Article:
[ MORE: All of PST’s MLS Cup Playoffs preview coverage ]

Three Four moments that mattered

15′ — Atlidore feeds Giovinco for 1-0 — The first playoff goal in TFC’s 10-year history. Poor goalkeeping, ball-watching defending, terrible touches, an overhead cross, and a strike off the crossbar. There’s a lot going on here. Watch it all right here.

49′ — Osorio slams home from the corner for 2-0 — The Union have been bad at defending set pieces all season, so is it at all surprising a set-piece gaffe effectively ended their season? No, it’s not.

73′ — Bedoya puts the loose ball home for 2-1 — Speaking of failing to effectively clear a corner kick, the Union were gifted a lifeline 15 minutes before full-time.

85′ — Altidore puts it out of reach, seals it for TFC — Ken Tribbet did not have the best night a center back has ever seen. His final blunder resulted in Jozy Altidore reclaiming TFC’s two-goal lead, and ending the Union’s 2016 season.

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Men of the match: Sebastian Giovinco

Goalscorers: Giovinco (15′), Osorio (49′), Bedoya (73′), Altidore (85′)

Men In Blazers podcast: Mourinho’s Chelsea return; Bradley’s 1st point

Men In Blazers
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Rog and Davo break down Jose Mourinho’s return to Chelsea with Manchester United, another stumble for Manchester City and Bob Bradley’s first Premier League point.

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VIDEO: Altidore, Giovinco combine for TFC’s first-ever playoff goal

Sebastian Giovinco
Chris Young/The Associated Press via AP
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It’s been 10 years in the making, and Toronto FC finally have their first-ever goal in the MLS Cup Playoffs.

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After failing to qualify for the playoffs in each of their first eight seasons, 2015 saw the Reds venture into the postseason for the first time ever, only to be thumped in the knockout round, 3-0, by their 401 derby rival Montreal Impact, of all sides.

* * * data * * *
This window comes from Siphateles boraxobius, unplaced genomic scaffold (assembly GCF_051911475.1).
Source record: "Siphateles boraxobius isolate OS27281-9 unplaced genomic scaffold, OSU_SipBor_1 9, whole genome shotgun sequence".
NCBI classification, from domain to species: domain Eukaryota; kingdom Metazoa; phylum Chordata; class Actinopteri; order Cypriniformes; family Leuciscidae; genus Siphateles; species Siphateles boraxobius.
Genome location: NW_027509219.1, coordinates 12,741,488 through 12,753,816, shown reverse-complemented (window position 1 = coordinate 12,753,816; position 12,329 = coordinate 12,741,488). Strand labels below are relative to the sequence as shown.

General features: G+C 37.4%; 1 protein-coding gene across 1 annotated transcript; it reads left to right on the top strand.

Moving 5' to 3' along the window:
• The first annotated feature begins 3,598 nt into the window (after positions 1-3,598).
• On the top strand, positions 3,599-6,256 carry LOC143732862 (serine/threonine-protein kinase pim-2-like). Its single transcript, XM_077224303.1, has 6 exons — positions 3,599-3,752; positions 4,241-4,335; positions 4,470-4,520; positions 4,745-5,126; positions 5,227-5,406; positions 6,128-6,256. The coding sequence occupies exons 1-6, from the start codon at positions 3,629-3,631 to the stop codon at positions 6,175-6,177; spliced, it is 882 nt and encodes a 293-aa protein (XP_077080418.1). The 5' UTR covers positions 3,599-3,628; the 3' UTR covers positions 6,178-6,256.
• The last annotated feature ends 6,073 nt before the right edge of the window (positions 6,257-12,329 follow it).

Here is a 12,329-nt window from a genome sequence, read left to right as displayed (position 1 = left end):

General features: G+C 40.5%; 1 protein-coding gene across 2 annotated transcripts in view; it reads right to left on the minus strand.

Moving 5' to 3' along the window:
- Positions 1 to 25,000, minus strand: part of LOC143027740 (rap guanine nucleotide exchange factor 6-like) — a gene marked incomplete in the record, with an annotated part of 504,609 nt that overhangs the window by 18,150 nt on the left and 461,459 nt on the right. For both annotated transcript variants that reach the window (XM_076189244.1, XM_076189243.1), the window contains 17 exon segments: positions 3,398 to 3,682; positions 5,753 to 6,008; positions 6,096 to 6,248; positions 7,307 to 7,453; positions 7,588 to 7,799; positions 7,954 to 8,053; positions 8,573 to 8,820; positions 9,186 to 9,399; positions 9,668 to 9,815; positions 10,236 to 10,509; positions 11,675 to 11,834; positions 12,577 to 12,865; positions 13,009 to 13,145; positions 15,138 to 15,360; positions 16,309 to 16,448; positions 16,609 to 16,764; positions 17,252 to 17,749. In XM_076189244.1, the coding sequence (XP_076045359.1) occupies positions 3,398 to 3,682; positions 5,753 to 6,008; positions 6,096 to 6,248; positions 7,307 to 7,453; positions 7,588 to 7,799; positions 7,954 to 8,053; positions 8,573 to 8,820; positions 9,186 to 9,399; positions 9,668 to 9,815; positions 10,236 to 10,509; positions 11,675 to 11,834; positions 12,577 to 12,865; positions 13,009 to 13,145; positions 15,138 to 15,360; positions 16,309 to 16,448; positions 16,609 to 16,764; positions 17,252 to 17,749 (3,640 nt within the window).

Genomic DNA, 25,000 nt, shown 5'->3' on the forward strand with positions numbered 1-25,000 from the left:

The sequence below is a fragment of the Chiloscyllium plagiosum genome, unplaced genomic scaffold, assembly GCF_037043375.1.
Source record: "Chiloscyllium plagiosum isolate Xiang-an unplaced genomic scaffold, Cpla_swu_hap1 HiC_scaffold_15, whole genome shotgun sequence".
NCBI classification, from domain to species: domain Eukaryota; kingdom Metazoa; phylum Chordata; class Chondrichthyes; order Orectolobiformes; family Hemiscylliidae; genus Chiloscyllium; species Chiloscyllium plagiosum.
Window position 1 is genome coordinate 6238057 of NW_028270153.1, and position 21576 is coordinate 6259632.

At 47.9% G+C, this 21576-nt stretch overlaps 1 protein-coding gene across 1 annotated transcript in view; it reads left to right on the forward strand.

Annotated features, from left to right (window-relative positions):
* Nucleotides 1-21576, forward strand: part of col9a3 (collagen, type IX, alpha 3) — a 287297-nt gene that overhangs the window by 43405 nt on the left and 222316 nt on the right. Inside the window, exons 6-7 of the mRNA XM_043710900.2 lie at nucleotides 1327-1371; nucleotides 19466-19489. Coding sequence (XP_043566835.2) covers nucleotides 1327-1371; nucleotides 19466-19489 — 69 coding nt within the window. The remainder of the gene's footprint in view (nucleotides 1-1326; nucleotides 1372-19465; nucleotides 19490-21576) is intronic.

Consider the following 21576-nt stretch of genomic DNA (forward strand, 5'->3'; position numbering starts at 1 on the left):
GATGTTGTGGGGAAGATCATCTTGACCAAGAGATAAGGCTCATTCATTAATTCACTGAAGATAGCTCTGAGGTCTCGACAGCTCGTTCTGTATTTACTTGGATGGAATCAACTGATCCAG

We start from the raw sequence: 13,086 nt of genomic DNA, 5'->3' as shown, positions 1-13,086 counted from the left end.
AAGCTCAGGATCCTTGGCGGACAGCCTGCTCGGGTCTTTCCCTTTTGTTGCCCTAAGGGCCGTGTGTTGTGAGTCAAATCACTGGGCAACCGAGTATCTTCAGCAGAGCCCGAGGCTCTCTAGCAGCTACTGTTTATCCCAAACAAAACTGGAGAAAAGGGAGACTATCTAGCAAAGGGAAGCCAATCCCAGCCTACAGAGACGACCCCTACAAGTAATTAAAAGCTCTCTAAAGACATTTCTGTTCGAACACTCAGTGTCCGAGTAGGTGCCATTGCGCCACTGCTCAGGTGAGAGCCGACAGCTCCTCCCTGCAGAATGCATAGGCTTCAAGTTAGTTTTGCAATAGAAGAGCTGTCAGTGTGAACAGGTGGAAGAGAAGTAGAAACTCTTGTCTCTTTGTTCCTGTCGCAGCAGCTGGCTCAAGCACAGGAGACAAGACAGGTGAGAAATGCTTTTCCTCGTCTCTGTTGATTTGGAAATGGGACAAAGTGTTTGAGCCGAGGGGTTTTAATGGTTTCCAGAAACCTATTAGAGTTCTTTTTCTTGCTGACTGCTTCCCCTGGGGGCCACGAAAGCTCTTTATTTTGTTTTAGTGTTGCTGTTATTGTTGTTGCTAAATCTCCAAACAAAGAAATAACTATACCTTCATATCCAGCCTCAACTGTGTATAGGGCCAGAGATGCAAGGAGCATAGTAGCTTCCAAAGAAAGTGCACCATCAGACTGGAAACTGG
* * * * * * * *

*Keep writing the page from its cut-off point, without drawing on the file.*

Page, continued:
This is the year, though, or so we’ve said and been told all season long. While it remains to be seen how deep of a run TFC can muster in 2016, they’ll always have the Jozy Altidore‘s terrible first touch; Altidore’s wayward second and third touches; Altidore’s overhead cross; and Sebastian Giovinco’s strike, all of which you can watch in all its hilarity glory below.

[ MORE: Power rankings — Playoffs edition | MLS Cup predictions ]

Julian Green’s historic first start, goal for Bayern Munich

Julian Green, Bayern Munich (Photo credit: Bundesliga / Twitter)
Photo credit: Bundesliga / Twitter
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FRANKFURT, Germany (AP) United States international Julian Green scored in his first official start as title holder Bayern Munich eased to a 3-1 win over Augsburg to reach the third round of the German Cup on Wednesday.

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Green’s first goal in a competition match for Bayern came in the 42nd minute with a header off a cross by Thomas Mueller.

The 21-year-old American winger played in the previous German Cup round, coming off the bench in a 5-0 win over Carl-Zeiss Jena. Green has been in coach Carlo Ancelotti’s squad several times this season but this was his first start.

Green made headlines by scoring a hat trick against Inter Milan in a pre-season tour of the United States, then scored in back-to-back matches for the United States against Cuba and New Zealand.

[ MORE: MLS Power Rankings — Going to the playoffs edition ]

Ancelotti left many of his regulars on the bench against Augsburg and Green got his chance.

Another player made a comeback with defender Holger Badstuber coming off the bench late in the match. Badstuber had not played since an ankle injury in February.

Bayern, an 18-time German Cup winner, went ahead through Philipp Lahm in the second minute and David Alaba completed the victory in injury time.

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Ji Dong-won had cut Augusburg’s deficit with fine angled shot above Manuel Neuer’s arms into the roof of the net in the 69th.

Both teams missed penalties, with Mueller shooting high for Bayern and Neuer saving the spot-kick taken by Koo Ja-cheol.